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Florentines were not simply avid readers of history; many also wrote historical works. Some motivations were personal and familial; a history of past service to the city was a marker of status. For others, history served as a form of political thought. The keeping of diaries of political events, often with the goal of developing them into modern histories, was already an established tradition and continued to expand during the sixteenth century. This experience made Florentine readers sharp critics of historical writings, and imposed high standards of accuracy and interpretation; major authors and their works enjoyed a high profile. Many died with their works unfinished, including Francesco Guicciardini, Benedetto Varchi, and the exile Jacopo Nardi. Florentines also took an avid interest in the city’s numerous medieval chronicles, editing with care the works of Giovanni Villani, Ricordano Malispini, and more. Several wrote works of medieval history, notably Pierfrancesco Giambullari, Cosimo Bartoli, Silvano Razzi, and Domenico Mellini.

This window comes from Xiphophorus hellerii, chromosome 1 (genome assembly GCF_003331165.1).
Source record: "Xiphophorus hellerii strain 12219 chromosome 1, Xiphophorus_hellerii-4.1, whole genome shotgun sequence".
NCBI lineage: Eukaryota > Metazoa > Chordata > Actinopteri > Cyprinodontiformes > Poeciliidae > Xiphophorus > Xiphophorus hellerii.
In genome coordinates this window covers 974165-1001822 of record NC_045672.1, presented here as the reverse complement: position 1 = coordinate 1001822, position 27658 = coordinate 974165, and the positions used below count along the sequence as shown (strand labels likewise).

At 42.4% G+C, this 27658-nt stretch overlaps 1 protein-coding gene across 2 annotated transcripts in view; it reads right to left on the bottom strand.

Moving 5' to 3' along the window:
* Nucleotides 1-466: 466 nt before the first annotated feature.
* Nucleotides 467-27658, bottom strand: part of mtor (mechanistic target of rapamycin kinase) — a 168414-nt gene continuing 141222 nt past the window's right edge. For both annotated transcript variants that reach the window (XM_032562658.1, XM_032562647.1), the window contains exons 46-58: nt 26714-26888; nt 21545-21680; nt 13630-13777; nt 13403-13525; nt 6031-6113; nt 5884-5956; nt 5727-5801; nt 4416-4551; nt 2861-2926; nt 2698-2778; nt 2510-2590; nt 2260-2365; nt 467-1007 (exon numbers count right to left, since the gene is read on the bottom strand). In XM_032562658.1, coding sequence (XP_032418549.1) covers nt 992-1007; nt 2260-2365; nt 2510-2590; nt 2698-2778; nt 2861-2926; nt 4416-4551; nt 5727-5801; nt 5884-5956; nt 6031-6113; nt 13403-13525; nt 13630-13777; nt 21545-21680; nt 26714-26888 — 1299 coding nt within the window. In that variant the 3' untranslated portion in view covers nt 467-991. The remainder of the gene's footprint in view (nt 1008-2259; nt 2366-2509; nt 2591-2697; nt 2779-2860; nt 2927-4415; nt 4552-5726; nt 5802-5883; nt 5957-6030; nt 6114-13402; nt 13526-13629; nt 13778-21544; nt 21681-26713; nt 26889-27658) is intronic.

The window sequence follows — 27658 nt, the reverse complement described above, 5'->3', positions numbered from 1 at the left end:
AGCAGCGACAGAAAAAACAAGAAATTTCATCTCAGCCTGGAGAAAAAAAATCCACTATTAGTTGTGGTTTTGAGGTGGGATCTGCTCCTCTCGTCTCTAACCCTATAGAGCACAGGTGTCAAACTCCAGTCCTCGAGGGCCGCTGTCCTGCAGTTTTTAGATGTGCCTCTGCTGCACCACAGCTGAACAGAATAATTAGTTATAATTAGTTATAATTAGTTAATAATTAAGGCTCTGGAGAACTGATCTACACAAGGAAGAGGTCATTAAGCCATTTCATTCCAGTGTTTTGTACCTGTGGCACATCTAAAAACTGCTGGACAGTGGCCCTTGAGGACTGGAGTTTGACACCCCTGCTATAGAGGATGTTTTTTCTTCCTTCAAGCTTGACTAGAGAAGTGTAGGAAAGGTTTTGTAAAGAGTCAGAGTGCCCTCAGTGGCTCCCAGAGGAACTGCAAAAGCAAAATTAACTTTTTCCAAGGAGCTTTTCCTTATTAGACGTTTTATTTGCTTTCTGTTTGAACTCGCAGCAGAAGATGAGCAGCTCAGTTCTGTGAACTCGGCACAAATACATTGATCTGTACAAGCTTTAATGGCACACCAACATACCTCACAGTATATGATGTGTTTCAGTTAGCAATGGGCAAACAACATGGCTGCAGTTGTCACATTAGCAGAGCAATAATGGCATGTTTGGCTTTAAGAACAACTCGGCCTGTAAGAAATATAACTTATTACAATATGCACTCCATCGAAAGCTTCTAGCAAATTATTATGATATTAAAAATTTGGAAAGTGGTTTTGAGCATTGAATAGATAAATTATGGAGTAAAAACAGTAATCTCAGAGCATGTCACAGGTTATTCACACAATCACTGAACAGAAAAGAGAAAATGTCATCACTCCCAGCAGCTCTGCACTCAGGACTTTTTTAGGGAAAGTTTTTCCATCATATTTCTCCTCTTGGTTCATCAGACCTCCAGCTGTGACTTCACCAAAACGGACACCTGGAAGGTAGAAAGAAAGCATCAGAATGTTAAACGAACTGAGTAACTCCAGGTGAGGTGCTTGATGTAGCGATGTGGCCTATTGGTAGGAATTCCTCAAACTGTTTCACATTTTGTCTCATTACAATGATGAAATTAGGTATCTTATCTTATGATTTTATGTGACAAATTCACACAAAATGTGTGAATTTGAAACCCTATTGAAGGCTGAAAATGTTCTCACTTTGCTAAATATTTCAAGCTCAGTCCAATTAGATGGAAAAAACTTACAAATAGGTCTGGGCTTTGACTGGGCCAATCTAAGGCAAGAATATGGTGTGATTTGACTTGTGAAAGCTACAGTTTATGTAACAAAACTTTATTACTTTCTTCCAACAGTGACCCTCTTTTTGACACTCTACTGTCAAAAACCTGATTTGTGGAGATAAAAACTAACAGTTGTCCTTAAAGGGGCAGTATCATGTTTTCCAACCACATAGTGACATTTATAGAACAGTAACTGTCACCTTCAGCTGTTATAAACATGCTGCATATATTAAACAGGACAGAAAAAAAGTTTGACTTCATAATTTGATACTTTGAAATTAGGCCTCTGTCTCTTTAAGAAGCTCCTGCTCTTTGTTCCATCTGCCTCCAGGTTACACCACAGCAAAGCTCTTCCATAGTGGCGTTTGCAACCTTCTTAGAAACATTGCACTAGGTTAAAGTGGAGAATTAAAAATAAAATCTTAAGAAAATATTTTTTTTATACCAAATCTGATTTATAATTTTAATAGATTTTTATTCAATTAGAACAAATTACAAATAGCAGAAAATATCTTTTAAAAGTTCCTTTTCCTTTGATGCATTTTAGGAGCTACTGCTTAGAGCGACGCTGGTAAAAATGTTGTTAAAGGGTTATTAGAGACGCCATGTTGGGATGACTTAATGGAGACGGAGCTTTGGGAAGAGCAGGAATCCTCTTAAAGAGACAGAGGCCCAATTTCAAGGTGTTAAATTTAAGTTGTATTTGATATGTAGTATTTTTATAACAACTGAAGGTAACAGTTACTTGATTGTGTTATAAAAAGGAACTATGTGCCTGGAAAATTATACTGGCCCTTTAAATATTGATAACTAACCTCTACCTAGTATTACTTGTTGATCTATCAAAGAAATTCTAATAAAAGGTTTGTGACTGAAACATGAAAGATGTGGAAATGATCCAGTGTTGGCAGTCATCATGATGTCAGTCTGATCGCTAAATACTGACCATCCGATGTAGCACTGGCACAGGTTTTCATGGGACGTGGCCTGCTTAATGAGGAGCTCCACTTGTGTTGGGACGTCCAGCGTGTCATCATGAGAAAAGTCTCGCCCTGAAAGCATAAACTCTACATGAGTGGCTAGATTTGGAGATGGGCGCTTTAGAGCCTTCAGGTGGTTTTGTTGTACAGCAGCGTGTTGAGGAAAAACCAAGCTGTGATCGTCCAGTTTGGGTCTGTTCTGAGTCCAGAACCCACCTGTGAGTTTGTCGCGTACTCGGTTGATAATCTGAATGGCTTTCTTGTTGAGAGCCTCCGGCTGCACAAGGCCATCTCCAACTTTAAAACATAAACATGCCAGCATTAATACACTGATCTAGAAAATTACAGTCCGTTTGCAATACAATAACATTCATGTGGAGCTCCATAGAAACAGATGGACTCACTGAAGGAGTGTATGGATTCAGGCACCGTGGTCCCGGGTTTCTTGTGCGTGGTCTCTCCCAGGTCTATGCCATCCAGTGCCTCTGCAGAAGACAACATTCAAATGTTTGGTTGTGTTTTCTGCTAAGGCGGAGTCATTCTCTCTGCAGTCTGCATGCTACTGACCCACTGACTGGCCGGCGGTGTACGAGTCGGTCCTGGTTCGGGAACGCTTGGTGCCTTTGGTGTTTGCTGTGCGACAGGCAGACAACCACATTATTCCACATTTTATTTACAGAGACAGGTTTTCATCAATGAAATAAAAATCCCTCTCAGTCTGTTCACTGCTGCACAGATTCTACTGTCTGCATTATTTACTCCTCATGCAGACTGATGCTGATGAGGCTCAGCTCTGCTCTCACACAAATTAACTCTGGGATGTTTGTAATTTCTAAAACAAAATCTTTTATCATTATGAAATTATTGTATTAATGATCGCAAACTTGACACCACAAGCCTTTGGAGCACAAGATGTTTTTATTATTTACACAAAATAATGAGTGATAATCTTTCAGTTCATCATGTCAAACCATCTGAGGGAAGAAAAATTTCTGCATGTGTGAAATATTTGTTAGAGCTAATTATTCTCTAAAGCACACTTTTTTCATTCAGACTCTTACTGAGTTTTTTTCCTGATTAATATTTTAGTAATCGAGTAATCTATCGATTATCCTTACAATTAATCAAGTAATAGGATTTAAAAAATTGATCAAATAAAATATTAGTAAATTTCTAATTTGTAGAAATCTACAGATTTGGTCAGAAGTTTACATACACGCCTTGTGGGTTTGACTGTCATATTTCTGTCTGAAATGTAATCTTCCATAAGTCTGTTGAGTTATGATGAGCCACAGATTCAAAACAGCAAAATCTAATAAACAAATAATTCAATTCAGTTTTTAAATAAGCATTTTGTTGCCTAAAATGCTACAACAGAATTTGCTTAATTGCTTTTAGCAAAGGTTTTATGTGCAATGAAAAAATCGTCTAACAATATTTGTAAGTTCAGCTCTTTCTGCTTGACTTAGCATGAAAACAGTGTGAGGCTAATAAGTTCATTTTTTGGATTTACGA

Domesday Book was linguistically speaking an Anglo-Norman record using Latinized versions of French, not English, terms. This chapter asks: did Norman Latin bring into England some Norman ideas about land and people? There was no Old English equivalent for manerium : ‘manor’ was a word which the Domesday enquiry itself made necessary. Domesday Book’s terms for the mass of people, such as villani , are also imports and reflect Norman views of peasants. Key terms in Domesday entries are those connected with holding land from another person: the debate about how we might interpret these is briefly visited before concluding that tenure itself was a Norman idea imported in Norman heads.